Estimated 2015 Cap Space: $32.8M ($143M cap limit)
Players Under Contract: 53
Pro Bowlers: 5
Unrestricted Free Agents: 11(4 with 50%+ playtime)
Draft Selection: 30
Salary Cap Breakdown
Free Agents to Re-sign
The situation with Randall Cobb is interesting. I am certain the Packer would like him back, but at what price? They have already seemingly set their max limit with Jordy Nelson at $9.7 million a year plus Cobb’s role is generally paid in the $8.5 to $9 million a year range. However with the large number of teams with a great deal of cap room this offseason Cobb may feel as if he can earn more on the open market. The team can use the franchise tag to virtually block him from free agency but that seems like a very high price for Cobb. In the end I think he will be back in Green Bay….Bryan Bulaga stayed healthy this season and is one of the better players at the position. I would expect the two sides to come to an agreement using a similar contract model to the one Sebastian Vollmer has with the Patriots where large amounts of money are tied to health.
Free Agents to Let Walk
At 32 years of age, Tramon Williams time with the Packers may be over. The team already has a large commitment to Sam Shields and will likely soon enter negotiations with Casey Hayward which may leave Williams as the odd man out. I would guess for him to stay in Green Bay he would be leaving money on the table that may exist elsewhere…BJ Raji’s play had declined so much the last few years that he had to settle for a one year contract with Green Bay last year. He was hurt all season and there is no reason for the team to bring him back…Letroy Guion’s legal troubles might make him expendable.
Contracts to Modify
Julius Peppers was effective last season, but he is not $9.5 million effective. Peppers will need to take a reasonable pay cut this season to remain a Packer…Extending Hayward a year before free agency should allow them to lock down their third corner to favorable terms over the long haul…
Players to Consider Releasing
If Peppers is not receptive to a pay cut look for the Packers to move on. Peppers costs $12 million against the cap in addition to the large salary discussed above. Releasing him saves $7 million in cap room…The team already made their other two big moves by releasing linebackers AJ Hawk and Brad Jones.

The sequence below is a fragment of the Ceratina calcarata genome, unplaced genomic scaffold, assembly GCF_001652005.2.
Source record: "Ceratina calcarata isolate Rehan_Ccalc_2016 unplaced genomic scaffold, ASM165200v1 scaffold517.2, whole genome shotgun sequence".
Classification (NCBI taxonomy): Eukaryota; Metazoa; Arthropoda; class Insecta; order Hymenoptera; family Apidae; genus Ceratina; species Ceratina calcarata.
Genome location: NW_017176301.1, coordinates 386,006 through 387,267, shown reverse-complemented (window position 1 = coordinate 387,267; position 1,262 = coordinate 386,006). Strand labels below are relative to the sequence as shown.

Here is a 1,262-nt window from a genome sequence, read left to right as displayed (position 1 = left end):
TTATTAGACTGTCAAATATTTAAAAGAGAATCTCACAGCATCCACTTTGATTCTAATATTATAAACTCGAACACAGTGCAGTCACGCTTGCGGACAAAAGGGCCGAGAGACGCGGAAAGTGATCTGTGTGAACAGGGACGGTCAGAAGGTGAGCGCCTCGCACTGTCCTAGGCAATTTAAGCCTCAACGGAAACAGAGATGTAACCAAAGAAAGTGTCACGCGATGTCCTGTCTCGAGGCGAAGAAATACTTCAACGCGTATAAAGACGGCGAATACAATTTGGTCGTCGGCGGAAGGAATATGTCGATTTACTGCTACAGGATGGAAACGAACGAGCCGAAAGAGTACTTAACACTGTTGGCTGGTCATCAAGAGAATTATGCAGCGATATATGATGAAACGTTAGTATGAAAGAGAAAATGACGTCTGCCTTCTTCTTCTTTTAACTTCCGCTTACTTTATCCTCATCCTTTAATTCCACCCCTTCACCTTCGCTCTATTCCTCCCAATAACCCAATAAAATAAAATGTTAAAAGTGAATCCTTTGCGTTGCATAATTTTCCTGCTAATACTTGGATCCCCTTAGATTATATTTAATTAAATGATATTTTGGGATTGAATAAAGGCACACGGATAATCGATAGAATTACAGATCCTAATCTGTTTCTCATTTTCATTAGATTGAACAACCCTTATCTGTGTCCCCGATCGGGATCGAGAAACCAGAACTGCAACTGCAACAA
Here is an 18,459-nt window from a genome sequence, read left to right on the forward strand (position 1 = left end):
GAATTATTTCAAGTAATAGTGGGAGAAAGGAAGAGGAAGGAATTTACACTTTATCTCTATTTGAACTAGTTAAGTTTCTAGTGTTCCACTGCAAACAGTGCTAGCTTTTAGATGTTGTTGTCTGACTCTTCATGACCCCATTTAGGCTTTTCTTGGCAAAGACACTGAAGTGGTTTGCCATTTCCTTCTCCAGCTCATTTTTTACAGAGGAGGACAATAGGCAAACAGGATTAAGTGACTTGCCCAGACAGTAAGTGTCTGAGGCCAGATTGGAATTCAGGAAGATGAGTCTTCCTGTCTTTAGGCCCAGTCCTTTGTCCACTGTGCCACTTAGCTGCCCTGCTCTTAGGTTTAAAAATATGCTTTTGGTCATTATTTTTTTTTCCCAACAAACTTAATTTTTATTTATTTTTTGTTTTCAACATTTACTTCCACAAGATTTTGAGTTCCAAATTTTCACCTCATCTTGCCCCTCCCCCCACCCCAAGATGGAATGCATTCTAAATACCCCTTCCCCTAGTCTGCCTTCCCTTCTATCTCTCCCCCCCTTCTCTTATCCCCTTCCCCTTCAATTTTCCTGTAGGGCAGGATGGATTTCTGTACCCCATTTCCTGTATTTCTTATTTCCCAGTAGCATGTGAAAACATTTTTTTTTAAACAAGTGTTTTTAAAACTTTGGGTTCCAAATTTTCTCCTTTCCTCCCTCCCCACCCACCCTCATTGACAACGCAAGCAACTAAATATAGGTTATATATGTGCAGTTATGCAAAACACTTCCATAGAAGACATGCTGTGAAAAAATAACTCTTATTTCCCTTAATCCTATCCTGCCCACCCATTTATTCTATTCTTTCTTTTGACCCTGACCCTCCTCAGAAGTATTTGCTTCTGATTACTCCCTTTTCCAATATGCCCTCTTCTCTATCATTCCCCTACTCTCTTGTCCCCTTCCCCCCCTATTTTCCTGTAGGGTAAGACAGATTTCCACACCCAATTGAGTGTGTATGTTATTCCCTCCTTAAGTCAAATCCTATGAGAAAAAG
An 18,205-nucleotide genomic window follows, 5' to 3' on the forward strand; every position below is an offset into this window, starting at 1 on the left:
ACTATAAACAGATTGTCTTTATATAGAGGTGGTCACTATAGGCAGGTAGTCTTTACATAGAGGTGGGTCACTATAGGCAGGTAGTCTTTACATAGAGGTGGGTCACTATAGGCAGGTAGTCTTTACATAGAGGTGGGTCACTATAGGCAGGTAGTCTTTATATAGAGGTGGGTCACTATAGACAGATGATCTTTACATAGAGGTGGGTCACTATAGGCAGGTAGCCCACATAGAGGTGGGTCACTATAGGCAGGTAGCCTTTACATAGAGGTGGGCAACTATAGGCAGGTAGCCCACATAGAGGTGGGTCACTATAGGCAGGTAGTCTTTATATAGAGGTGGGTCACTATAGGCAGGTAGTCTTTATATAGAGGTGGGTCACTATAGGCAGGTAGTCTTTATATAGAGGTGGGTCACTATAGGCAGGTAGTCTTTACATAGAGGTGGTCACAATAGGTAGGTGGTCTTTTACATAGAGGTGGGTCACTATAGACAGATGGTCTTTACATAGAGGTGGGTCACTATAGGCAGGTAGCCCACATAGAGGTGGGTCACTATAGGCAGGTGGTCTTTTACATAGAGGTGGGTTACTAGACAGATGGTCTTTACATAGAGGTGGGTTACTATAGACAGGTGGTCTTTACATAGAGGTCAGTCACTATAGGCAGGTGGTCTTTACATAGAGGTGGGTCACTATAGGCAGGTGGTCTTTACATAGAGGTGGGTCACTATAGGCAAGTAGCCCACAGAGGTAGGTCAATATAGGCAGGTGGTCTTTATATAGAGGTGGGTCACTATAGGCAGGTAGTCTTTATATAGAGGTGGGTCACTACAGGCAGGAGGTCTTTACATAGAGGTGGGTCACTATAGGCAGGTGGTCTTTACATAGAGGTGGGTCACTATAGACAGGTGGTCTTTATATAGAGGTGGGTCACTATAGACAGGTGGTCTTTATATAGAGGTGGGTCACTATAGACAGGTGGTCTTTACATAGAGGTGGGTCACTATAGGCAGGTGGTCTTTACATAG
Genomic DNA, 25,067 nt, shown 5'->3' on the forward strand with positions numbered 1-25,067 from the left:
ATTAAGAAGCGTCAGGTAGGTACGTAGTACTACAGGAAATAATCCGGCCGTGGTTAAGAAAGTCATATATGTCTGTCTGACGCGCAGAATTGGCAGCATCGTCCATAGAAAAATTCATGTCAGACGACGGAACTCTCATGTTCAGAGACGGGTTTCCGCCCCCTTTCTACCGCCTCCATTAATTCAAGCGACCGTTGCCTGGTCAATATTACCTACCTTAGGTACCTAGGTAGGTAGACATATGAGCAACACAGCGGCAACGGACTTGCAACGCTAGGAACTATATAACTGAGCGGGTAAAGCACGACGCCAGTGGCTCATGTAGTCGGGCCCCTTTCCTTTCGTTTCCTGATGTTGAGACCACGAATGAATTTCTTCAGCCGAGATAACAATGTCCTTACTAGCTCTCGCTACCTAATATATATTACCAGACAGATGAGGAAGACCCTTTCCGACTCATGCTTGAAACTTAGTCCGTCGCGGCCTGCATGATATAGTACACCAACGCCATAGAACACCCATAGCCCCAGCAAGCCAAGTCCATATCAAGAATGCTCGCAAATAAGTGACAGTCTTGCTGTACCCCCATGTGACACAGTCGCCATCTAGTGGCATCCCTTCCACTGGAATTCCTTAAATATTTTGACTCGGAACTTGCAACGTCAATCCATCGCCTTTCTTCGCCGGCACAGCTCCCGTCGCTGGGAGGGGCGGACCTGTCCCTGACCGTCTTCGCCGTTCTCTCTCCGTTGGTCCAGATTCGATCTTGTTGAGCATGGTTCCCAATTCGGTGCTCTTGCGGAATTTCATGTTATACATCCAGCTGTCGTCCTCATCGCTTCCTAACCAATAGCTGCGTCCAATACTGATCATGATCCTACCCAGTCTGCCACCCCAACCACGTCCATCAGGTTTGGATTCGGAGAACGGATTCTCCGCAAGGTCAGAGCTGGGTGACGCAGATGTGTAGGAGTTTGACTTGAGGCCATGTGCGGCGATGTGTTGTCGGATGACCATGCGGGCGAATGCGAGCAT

Despite not making it to the Super Bowl last year I think many would say that the Packers were the best team in the NFL. Their collapse at the end of the NFC Championship game was unreal and the perhaps the biggest challenge for the team this season is to make sure that there is no lingering impact that causes a hangover in 2015.
Green Bay traditionally does not enter free agency looking to improve their team. They may pick up a few small pieces here and there who were released from their contracts, but the addition of an expensive player like Peppers (who was also released) is not exactly the norm for the team. That doesn’t mean it wont happen, but it would have to be the right player willing to sign the right contract.
Most of the Packers offseason should focus on the defensive side of the ball as their offense, if they re-sign Cobb and Bulaga, has few needs. Clearly the team will be in the market for linebackers and more help on the interior of their defensive line. Drafting a cornerback if Williams is not kept would also be an option high in the draft.
The team will likely watch the releases around the NFL to see if there are any reasonable options they can consider. A few years ago the Packers did host a restricted free agent offered a low tender so maybe they would consider such players where it is only a right of first refusal rather than draft pick compensation if they feel the fit is right.
Regardless of what the team does or does not do in free agency and the draft it would be hard to picture them not in the playoff race next year unless the quarterback gets injured or there is a serious hangover from last season where nothing breaks their way. For the most part any upgrade they happen to find should only separate the gap between they and the rest of the teams in the NFC North that much more.
Jason is the founder of OTC and has been studying NFL contracts and the salary cap for over 15 years. Jason has co-authored two books about the NFL, Crunching Numbers and the Drafting Stage, which are widely circulated in the industry and hosts the OTC Podcast. Jason’s work has been featured in various publications including the Sporting News, Sports Illustrated, NFL Network and more. OTC is widely considered the leading authority on contract matters in the NFL.